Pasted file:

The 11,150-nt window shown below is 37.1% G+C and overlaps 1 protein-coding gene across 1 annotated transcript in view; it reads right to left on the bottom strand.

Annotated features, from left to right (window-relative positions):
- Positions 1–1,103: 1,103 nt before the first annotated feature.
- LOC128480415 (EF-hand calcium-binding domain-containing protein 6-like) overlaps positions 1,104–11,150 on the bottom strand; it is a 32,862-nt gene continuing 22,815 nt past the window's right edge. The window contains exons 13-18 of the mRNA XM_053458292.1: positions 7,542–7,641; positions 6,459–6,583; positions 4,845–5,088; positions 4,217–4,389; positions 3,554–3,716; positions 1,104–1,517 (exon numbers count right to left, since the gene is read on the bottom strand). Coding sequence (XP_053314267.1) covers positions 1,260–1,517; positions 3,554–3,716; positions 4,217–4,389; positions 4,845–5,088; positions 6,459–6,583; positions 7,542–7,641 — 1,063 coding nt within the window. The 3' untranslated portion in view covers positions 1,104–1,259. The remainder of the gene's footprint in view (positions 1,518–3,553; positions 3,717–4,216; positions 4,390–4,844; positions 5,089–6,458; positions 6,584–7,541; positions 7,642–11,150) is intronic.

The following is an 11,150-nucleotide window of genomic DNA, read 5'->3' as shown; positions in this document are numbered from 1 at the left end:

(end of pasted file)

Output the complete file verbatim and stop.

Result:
The 11,150-nt window shown below is 37.1% G+C and overlaps 1 protein-coding gene across 1 annotated transcript in view; it reads right to left on the bottom strand.

Annotated features, from left to right (window-relative positions):
- Positions 1–1,103: 1,103 nt before the first annotated feature.
- LOC128480415 (EF-hand calcium-binding domain-containing protein 6-like) overlaps positions 1,104–11,150 on the bottom strand; it is a 32,862-nt gene continuing 22,815 nt past the window's right edge. The window contains exons 13-18 of the mRNA XM_053458292.1: positions 7,542–7,641; positions 6,459–6,583; positions 4,845–5,088; positions 4,217–4,389; positions 3,554–3,716; positions 1,104–1,517 (exon numbers count right to left, since the gene is read on the bottom strand). Coding sequence (XP_053314267.1) covers positions 1,260–1,517; positions 3,554–3,716; positions 4,217–4,389; positions 4,845–5,088; positions 6,459–6,583; positions 7,542–7,641 — 1,063 coding nt within the window. The 3' untranslated portion in view covers positions 1,104–1,259. The remainder of the gene's footprint in view (positions 1,518–3,553; positions 3,717–4,216; positions 4,390–4,844; positions 5,089–6,458; positions 6,584–7,541; positions 7,642–11,150) is intronic.

The following is an 11,150-nucleotide window of genomic DNA, read 5'->3' as shown; positions in this document are numbered from 1 at the left end: